The endoplasmic reticulum (ER) hosts the synthesis and folding of proteins that are secreted extracellularly or delivered into different compartments of the endomembrane system. A significant portion of these proteins are N-glycosylated at an asparagine residue that is present in the consensus sequence -N-X-S/T- (where X is any amino acid except proline). This glycosylation occurs as they are translocated to the ER lumen by the reaction catalyzed by the enzyme oligosaccharyltransferase from a dolichol-PP-Glc3Man9GlcNAc2 oligosaccharide [1, 2]. Once the oligosaccharide is linked to asparagine, the last two glucoses are quickly removed by glucosidase I and glucosidase II to yield a protein with a bound GlcMan9GlcNAc2 oligosaccharide [3–5]. In addition, the nascent polypeptide begins to fold towards its proper conformation. This process is controlled by a mechanism known as the ER protein quality control (ER-QC) that includes the Calnexin (CNX)/Calreticulin (CRT) cycle.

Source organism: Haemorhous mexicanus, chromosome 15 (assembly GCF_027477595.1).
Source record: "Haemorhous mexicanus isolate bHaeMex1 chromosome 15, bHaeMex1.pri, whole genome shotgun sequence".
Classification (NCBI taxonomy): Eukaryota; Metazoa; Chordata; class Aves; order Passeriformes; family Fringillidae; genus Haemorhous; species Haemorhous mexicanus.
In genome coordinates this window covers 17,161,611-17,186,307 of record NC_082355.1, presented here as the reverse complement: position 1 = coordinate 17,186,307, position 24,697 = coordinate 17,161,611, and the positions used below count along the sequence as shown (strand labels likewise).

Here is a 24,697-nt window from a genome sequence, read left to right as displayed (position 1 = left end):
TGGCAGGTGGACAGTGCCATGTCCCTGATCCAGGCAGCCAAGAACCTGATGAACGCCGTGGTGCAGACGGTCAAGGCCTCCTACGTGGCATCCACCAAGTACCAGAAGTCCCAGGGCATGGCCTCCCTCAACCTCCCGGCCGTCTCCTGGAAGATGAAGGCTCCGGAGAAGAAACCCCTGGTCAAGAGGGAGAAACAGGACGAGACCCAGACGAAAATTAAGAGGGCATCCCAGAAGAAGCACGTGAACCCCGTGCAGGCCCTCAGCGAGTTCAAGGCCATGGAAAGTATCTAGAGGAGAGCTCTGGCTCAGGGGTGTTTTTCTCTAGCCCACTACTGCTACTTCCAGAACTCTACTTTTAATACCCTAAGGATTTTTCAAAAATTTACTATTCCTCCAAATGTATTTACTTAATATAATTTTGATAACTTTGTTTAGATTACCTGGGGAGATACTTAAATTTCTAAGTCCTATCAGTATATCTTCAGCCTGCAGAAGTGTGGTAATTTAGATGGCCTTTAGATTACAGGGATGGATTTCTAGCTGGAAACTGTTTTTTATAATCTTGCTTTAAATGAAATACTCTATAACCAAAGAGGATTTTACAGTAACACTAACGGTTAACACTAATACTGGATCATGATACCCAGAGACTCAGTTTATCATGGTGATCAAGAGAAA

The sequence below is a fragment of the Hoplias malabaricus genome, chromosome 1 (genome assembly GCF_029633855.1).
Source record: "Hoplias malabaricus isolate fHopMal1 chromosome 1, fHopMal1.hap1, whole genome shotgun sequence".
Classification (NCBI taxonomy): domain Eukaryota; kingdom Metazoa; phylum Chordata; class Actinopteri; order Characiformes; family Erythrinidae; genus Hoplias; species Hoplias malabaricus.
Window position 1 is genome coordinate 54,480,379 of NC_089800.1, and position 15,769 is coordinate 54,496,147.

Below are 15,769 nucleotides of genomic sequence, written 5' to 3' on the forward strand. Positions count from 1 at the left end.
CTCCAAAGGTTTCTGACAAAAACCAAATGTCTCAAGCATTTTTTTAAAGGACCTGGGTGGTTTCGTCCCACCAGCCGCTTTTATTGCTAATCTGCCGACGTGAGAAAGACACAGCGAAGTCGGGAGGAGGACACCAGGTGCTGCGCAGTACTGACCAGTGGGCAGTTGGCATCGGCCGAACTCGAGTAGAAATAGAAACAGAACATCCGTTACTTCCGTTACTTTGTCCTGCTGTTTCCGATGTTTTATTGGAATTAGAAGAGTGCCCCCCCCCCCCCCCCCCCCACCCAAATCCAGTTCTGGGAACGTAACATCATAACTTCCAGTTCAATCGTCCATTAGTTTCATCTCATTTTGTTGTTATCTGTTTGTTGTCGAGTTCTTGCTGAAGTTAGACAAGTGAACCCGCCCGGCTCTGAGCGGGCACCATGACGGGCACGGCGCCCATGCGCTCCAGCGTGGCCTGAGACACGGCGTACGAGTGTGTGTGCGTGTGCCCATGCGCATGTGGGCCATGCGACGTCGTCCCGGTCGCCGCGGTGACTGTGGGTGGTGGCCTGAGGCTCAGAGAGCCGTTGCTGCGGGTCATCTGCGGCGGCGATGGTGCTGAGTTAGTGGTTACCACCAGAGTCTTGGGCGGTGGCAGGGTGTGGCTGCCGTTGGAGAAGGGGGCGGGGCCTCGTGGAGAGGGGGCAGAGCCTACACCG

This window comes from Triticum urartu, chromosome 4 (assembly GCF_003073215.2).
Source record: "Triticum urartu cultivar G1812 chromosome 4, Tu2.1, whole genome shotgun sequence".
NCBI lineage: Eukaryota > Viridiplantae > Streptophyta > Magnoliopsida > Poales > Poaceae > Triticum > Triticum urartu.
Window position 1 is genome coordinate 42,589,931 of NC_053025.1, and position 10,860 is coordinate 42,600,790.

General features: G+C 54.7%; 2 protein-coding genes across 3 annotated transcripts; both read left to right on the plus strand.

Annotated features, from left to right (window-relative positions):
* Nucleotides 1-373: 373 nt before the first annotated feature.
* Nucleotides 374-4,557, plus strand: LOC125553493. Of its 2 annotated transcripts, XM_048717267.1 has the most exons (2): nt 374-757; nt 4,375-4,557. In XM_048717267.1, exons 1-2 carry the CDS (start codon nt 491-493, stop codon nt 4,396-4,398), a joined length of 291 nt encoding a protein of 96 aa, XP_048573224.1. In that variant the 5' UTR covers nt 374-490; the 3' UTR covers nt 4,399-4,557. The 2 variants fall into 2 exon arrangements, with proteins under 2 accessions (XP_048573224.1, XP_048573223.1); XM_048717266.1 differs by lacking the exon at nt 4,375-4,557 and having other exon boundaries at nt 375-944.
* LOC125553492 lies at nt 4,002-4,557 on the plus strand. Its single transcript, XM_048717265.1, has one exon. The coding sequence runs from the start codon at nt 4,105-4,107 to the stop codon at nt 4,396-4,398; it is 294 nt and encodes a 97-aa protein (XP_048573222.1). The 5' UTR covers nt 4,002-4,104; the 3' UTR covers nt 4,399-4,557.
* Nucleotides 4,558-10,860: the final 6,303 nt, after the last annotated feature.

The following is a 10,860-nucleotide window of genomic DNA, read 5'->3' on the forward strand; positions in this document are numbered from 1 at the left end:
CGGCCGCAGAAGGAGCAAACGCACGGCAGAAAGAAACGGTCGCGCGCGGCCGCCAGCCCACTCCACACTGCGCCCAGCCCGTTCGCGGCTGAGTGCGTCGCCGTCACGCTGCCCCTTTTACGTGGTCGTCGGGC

The CNX and CRT are lectin/chaperones that bind the monoglucosylated oligosaccharides (GlcMan9GlcNAc2) present on N-glycosylated proteins they retain the proteins at the ER while they go through the folding process. Glucosidase II can cleave the remaining glucose residue to produce Man9GlcNAc2. If the protein is still not completely folded, it is recognized by the enzyme UDP-Glucose: Glycoprotein Glucosyltransferase (UGGT) that recognizes nearly folded proteins that lack glucose in N-oligosaccharide and catalyze the reglucosylation of these sugar moieties using UDP-glucose as substrate [6, 7]. Upon reglucosylation, the protein is again bound by CNX or CRT and retained in the ER to continue with the folding process. Glucosidase II then removes the Glc residue added by UGGT. Cycles of glucosylation-binding to CNX/CRT-deglucosylation continue until the glycoprotein folds or is targeted for degradation .